WN: Some of the papers on Restorative Justice are understandably repetitive, though I culling the obviously such.
image above: sikhnet.com
Restorative Justice and Spiritual Origins, November 19, 2004
By Wayne Northey
In 1974 two youths who had been drinking and had been “talked to” by the police already, took out their frustrations on the small community of Elmira, Ontario, by doing damage to twenty–two different vehicles and homes. Several months later the youths pleaded guilty to the charges, and Judge Gordon McConnell in Kitchener ordered a Pre–Sentence Report. Mark Yantzi, the Mennonite Probation Officer writing up the report, discussed the case with the local Mennonite Central Committee court volunteer, Dave Worth. Both had been reading recent publications by the Law Reform Commission of Canada in which it had been stated that reconciliation played an important role in criminal justice. They also knew that reconciliation was the central concept of their Christian faith.
Yantzi proposed in his Pre-Sentence Report that the youths would benefit from meeting face–to–face with their victims and making amends. Judge McConnell was intrigued by the idea, and discussed it with the probation officer. The Judge indicated that the notion had lots of merit, but it was simply not done in Western jurisprudence. He made a fateful choice nonetheless when he decided “Why not?,” and put the sentencing over until Yantzi and Worth could take the youths to meet each of the victims.
They did and out of that experience arose the first ever “Victim Offender Reconciliation Project (VORP).”
The above story, the 30th anniversary of which was celebrated this summer, known in the Restorative Justice movement as “The Elmira Case”1 became a kind of proverbial shot that echoed around the world. Over 200 mediation programs in North America alone trace their origins to the program that came into existence as a joint venture between Ontario Correctional Services and the Mennonite Central Committee. Several hundred similar programs now exist in Europe and elsewhere.
A Little Bit of History 2
To set a context for the programmatic emergence of Restorative Justice late in the twentieth century some historical comments would be helpful.
Almost a millennium ago, in the late 11th century, European history underwent a significant upheaval some call “The Papal Revolution”. During this time, the Church moved to consolidate its power over all souls and kings of Europe, the great universities began to emerge, and the Western legal tradition started to take shape, as new law codes were formulated for study and promulgation throughout the Western world.
In a fateful interplay between Church and Society far too complex to describe in a short article, secular states began to follow the lead of how the Church dealt with its religious heretics. These “social heretics” began to emerge under new state law codes as “criminals” whose victims were no longer the actual victims, but “Rex” or “Regina”, or later “We the People” under the United States Constitution.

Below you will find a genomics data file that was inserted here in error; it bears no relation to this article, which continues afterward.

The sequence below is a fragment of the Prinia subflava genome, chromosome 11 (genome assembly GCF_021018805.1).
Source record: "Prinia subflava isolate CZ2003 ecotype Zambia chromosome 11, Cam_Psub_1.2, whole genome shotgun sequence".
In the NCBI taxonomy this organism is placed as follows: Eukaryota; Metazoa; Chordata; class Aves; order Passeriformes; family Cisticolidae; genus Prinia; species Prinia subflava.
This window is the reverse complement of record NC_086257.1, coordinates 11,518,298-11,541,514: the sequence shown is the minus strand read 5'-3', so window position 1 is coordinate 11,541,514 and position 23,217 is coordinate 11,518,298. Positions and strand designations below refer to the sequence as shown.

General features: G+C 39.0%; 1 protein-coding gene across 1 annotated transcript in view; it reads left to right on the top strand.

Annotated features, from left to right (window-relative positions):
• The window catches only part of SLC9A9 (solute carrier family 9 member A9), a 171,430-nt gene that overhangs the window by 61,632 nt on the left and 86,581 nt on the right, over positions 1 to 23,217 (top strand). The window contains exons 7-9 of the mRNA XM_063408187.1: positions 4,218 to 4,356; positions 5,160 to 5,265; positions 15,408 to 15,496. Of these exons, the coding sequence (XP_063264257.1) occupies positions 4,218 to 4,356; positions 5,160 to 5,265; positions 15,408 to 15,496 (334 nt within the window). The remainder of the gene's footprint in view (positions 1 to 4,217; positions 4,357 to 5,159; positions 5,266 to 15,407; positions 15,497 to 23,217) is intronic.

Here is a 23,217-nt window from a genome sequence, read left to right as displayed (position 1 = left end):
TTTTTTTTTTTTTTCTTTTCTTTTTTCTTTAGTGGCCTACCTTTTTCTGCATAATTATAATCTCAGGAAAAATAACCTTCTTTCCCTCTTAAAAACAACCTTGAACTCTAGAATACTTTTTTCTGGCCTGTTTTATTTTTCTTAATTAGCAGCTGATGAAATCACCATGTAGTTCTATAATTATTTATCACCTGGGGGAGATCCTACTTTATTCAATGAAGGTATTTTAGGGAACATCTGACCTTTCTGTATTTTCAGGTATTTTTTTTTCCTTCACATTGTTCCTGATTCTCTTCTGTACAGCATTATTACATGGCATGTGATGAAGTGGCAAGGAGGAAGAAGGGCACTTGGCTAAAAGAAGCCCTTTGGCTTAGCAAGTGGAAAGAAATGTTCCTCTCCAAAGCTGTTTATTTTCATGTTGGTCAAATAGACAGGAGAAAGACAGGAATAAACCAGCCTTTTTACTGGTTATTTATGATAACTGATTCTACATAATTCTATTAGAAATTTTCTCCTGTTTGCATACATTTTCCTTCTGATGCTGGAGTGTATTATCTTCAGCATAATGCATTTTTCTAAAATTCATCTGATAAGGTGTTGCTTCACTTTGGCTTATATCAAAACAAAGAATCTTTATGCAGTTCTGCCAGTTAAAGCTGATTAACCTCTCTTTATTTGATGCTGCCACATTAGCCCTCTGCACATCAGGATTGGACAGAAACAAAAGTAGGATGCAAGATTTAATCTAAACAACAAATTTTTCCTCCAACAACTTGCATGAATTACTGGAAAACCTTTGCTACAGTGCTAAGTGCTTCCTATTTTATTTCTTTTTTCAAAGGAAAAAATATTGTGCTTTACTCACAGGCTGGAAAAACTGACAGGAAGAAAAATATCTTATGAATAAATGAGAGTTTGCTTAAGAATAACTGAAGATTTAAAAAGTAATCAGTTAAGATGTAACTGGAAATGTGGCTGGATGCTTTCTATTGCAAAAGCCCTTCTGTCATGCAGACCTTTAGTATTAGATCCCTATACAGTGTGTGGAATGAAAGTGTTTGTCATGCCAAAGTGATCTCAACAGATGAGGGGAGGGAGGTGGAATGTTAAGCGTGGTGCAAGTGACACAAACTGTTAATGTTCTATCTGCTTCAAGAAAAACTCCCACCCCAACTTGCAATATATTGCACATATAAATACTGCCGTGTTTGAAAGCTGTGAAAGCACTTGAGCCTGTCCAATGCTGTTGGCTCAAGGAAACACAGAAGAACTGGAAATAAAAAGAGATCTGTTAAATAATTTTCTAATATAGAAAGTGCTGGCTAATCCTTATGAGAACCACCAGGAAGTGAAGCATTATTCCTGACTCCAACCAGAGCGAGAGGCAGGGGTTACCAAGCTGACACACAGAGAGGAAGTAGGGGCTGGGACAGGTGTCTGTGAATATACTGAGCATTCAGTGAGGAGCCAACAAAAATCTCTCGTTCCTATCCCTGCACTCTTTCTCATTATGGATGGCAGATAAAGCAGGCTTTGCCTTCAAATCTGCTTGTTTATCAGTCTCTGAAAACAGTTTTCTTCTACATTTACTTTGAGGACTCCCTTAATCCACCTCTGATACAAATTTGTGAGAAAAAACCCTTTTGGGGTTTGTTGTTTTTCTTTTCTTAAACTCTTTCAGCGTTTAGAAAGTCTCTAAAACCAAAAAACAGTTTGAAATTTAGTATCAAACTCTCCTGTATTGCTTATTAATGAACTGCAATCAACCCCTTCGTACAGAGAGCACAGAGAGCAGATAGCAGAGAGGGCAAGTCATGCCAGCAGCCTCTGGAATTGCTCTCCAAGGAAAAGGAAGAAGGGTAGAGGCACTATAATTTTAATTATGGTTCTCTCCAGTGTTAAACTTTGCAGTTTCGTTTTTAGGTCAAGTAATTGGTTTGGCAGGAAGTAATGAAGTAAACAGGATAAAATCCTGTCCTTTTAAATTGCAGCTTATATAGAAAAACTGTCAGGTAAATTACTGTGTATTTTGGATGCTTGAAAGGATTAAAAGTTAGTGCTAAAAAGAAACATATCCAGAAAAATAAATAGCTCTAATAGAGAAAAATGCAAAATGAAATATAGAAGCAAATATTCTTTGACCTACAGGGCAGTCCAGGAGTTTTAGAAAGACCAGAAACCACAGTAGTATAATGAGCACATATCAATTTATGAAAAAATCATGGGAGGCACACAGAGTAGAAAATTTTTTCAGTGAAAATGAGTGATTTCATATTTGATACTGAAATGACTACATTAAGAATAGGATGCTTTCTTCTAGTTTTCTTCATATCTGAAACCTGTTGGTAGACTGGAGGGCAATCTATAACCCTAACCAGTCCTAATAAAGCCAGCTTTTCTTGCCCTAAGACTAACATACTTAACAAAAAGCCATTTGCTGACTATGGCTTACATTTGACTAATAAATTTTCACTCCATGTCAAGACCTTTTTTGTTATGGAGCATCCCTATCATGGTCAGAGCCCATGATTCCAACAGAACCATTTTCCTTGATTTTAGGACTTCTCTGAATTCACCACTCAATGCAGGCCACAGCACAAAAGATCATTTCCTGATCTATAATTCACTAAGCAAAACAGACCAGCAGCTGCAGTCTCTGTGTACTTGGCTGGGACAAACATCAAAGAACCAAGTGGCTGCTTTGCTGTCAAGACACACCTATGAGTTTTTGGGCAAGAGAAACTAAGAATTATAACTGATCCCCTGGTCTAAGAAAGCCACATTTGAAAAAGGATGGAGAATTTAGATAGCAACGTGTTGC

So the evolution of the criminal justice system in the West was away from community and victim centred justice towards state and offender centred justice. The former had been a dominant approach in the ancient Hebrew culture, in Roman society when applied to its own citizens, and in many pre–colonial African, North American and worldwide indigenous cultures. In the Reconstruction of Japan following World War II, the Japanese became the first industrialized country nationally to embrace this more restoratively oriented way of justice3
There was previous dominant Western religious undergirding of this non–restorative approach which led to a marriage of law and religion that placed, on the one hand, primary emphasis upon the offender’s violation of the law while dropping any concern for rehabilitation of the victim. On the other hand, it drew on Roman slave law as a model for meting out the worst of punishments imaginable upon the offender.4 This form of response to crime is known as “retributive justice”, and has dominated Western jurisprudence for a millennium.
A Christian Corrective
A few years ago, at a VOMA (Victim Offender Mediation Association) conference in Des Moines, Iowa, I saw a plaintive note on a bulletin board:
DOES ANYONE KNOW OF ANY RESTORATIVE JUSTICE VIDEO RESOURCES THAT ARE NOT RELIGIOUS?!
Restorative Justice in North America, birthplace of its contemporary worldwide expression from within criminal justice systems, grew out of a religious community, specifically as indicated the Mennonite community of Kitchener, Canada, as an explicit religious response to a social problem5. No culture exists without religious foundation, claims anthropologist René Girard.